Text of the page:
The Corner

Nancy Gump

House Democrats, as Dan Foster notes over in On The News, “will very likely bypass the standard conference process on the health-care bill and instead ‘negotiate informally’ in an effort to preempt the procedural maneuvers Republicans used to extend debate in the Senate.” This bouncing-bill gambit is what Hill staffers call legislative “ping pong.” As John Fund says, such a move would be “the latest example of [Democrats] violating principles of transparency and accountability in the single-minded pursuit of legislative victory.” For the moment, Speaker Pelosi has yet to announce her plans, but that hasn’t stopped House Republicans from beginning to dig the trenches for what could be a long battle. “Something as critical as the Democrats’ health-care bill, with its Medicare cuts and tax hikes, shouldn’t be slapped together in a shady backroom deal,” Michael Steel, a Boehner spokesman, tells National Review Online. “Skipping a real, open conference shuts out the American people and breaks one of President Obama’s signature campaign promises. It would be a disgrace — to the Democratic leaders if they do it, and to every Democratic member who lets them.” It’s worth noting that Florida GOP Rep. Vern Buchanan has introduced a resolution (H.R. 847) to require any Obamacare negotiations to be broadcast on C-SPAN. Predictably, Pelosi has blocked action on it.

Then again, Pelosi’s ping-pong push could still get paddled. As Philip Klein notes:

It’s important to keep in mind that it won’t just be Republicans who are clamoring for conference committee, but a lot of liberals, too. Many on the left begrudgingly expressed support for passing the Senate bill in the hopes that they could make one last stand during conference talks, and I think Democrats may have to give them that opportunity, if nothing else but for show.

Across the pond, the Guardian’s Michael Tomasky is scratching his head:

The Senate people say X. Then the House people say Y. And so on. This is called “ping-ponging” the bill, since it goes back and forth between the two sides. (Do you folks sometimes call table tennis ping-pong, as we do?) . . . This freezes Republicans out, no doubt about it. Fair? Well, maybe not.

Indeed. All of this racket over the Left’s table-tennis spin reminds me of that great line from 1994’s Forrest Gump, where the hero becomes obsessed with the game and remarks: “I played ping pong even when I didn’t have anyone to play ping pong with.” Pelosi, it seems, should be careful of going Gump.

Robert Costa — Robert Costa is National Review's Washington editor and a CNBC political analyst. He manages NR's Capitol Hill bureau and covers the White House, Congress, and national campaigns. ...

Most Popular

Trump: Yes

Editor’s Note: The following is one of three essays, each from a different perspective, in the latest edition of National Review on the question of whether to vote for President Trump. The views below reflect those of the individual author, not of the NR editorial board as a whole. The other two essays can be ... Read More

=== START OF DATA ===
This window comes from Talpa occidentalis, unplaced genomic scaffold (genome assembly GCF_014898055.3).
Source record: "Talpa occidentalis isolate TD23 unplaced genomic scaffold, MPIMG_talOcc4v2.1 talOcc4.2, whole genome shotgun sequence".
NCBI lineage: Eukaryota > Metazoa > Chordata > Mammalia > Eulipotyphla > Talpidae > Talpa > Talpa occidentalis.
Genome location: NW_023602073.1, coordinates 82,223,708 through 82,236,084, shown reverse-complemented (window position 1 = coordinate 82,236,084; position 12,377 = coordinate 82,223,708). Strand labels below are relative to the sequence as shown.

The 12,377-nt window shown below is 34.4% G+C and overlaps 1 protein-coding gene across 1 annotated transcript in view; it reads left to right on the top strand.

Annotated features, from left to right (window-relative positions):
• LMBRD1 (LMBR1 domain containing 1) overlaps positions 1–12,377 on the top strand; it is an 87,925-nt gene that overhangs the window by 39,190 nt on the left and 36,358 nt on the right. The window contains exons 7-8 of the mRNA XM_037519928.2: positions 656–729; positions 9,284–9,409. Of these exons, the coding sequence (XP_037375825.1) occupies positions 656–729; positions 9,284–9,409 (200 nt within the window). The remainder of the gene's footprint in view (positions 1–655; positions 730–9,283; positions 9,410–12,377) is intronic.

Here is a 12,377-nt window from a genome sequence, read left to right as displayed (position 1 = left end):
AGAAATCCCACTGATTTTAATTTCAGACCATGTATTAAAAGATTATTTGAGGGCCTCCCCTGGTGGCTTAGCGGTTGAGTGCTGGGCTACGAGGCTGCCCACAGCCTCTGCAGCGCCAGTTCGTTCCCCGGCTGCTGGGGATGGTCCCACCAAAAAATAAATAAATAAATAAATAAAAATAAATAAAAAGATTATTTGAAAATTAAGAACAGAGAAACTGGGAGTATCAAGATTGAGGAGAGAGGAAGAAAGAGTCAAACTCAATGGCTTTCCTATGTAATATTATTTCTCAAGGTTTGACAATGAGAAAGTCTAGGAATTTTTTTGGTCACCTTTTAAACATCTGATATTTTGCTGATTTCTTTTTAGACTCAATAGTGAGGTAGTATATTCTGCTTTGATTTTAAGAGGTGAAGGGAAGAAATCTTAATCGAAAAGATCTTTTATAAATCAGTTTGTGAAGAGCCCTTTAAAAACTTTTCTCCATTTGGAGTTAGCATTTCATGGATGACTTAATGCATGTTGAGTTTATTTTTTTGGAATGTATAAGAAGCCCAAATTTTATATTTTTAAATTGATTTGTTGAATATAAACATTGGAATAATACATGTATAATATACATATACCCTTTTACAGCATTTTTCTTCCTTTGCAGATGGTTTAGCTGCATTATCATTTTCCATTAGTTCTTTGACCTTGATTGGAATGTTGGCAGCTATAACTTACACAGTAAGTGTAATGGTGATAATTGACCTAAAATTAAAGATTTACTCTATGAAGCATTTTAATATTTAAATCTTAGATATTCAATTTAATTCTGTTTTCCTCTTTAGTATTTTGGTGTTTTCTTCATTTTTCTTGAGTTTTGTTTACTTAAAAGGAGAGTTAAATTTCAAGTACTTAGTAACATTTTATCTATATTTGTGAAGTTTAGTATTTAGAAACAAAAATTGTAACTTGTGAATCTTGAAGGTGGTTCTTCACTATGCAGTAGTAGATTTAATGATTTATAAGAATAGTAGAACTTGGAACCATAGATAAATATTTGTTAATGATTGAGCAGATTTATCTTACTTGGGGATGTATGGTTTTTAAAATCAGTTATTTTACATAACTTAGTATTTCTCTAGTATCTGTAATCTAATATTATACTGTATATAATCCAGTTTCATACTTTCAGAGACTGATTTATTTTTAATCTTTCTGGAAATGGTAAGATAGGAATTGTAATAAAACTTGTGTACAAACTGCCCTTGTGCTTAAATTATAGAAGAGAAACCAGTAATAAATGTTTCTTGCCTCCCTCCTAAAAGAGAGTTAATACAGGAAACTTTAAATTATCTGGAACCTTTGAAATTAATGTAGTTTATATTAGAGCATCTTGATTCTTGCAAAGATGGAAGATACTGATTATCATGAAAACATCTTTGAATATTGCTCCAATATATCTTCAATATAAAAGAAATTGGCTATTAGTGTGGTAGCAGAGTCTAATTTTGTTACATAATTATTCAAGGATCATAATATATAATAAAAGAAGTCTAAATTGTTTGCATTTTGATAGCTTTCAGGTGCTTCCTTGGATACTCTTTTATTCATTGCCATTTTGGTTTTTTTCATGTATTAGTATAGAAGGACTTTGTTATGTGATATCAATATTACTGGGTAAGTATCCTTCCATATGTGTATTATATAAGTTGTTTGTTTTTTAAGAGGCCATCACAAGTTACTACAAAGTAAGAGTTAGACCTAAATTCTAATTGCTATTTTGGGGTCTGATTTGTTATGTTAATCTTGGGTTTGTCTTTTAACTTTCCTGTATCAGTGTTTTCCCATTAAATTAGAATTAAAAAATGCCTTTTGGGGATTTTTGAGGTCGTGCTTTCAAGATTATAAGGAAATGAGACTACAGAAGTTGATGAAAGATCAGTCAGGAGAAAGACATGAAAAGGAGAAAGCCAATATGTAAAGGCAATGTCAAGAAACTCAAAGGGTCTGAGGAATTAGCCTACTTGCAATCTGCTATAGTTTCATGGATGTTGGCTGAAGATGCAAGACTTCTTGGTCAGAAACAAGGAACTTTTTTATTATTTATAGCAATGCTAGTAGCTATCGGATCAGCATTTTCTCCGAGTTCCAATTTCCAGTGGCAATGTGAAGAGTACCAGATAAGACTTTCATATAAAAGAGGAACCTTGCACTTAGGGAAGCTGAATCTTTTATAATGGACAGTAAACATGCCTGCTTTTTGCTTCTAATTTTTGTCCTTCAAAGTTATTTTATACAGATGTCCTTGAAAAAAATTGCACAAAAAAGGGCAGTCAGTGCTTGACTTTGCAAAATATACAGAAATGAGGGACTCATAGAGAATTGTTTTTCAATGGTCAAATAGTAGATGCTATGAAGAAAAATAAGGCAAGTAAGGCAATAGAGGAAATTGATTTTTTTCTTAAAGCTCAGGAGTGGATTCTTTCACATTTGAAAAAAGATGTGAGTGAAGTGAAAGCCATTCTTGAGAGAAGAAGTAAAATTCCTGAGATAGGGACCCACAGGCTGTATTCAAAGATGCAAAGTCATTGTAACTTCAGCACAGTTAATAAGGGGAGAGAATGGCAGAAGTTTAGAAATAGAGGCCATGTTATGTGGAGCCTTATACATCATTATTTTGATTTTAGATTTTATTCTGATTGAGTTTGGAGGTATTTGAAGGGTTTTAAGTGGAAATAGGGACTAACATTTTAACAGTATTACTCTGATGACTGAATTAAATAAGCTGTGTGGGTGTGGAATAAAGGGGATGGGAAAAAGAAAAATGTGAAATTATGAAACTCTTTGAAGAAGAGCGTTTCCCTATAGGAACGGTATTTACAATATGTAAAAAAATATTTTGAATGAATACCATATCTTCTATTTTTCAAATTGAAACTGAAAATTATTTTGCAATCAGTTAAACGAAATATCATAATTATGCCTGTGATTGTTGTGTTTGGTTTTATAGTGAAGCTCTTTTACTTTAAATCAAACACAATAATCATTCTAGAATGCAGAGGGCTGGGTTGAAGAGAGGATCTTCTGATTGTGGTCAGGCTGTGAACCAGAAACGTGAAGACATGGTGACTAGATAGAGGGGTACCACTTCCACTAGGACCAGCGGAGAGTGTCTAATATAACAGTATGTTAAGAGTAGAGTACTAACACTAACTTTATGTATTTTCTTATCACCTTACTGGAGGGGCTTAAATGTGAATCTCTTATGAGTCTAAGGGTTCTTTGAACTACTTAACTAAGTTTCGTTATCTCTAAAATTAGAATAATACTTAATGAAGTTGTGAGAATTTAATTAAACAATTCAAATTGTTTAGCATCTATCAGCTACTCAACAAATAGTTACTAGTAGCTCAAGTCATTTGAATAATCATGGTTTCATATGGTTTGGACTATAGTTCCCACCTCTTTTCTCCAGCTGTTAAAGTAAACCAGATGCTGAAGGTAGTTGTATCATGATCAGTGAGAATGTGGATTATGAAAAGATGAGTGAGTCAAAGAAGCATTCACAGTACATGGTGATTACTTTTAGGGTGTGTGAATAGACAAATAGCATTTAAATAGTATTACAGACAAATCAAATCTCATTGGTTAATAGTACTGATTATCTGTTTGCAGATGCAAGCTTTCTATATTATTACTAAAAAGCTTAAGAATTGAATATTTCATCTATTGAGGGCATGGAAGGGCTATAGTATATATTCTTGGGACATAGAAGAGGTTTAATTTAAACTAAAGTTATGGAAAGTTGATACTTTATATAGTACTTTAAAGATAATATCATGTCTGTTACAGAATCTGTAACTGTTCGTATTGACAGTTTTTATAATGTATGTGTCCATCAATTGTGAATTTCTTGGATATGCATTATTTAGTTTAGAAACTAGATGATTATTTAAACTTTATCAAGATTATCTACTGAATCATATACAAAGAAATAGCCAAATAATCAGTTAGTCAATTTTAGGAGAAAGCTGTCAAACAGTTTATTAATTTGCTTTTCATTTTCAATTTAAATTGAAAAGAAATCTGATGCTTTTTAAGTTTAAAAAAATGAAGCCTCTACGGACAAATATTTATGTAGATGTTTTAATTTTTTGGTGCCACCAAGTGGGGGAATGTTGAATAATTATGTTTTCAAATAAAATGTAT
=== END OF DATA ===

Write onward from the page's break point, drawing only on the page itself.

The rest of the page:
Trump: Yes

Editor’s Note: The following is one of three essays, each from a different perspective, in the latest edition of National Review on the question of whether to vote for President Trump. The views below reflect those of the individual author, not of the NR editorial board as a whole. The other two essays can be ... Read More
Media

The Biden Protection Racket

Joe Biden is the most cosseted presidential candidate in memory. He’s run a minimalist campaign that’s avoided the press as much as possible, while the press hasn’t been braying for more access and answers, but eager to avoid anything that could be discomfiting to the campaign. Never before have the ... Read More
Media

The Biden Protection Racket

Joe Biden is the most cosseted presidential candidate in memory. He’s run a minimalist campaign that’s avoided the press as much as possible, while the press hasn’t been braying for more access and answers, but eager to avoid anything that could be discomfiting to the campaign. Never before have the ... Read More

A Few Cracks in the Progressive Wall

The contemporary progressive agenda — of, say, an Alexandria Ocasio-Cortez, Kamala Harris, Bernie Sanders, or Elizabeth Warren — has rarely appealed to 51 percent of the American electorate. Most polls show opposition to Court packing and the abolition of the Electoral College. Voters don’t seem to like ... Read More

A Few Cracks in the Progressive Wall

The contemporary progressive agenda — of, say, an Alexandria Ocasio-Cortez, Kamala Harris, Bernie Sanders, or Elizabeth Warren — has rarely appealed to 51 percent of the American electorate. Most polls show opposition to Court packing and the abolition of the Electoral College. Voters don’t seem to like ... Read More

Trump: No

Editor’s Note: The following is one of three essays, each from a different perspective, in the latest edition of National Review on the question of whether to vote for President Trump. The views below reflect those of the individual author, not of the NR editorial board as a whole. The other two essays can be ... Read More

Trump: No

Editor’s Note: The following is one of three essays, each from a different perspective, in the latest edition of National Review on the question of whether to vote for President Trump. The views below reflect those of the individual author, not of the NR editorial board as a whole. The other two essays can be ... Read More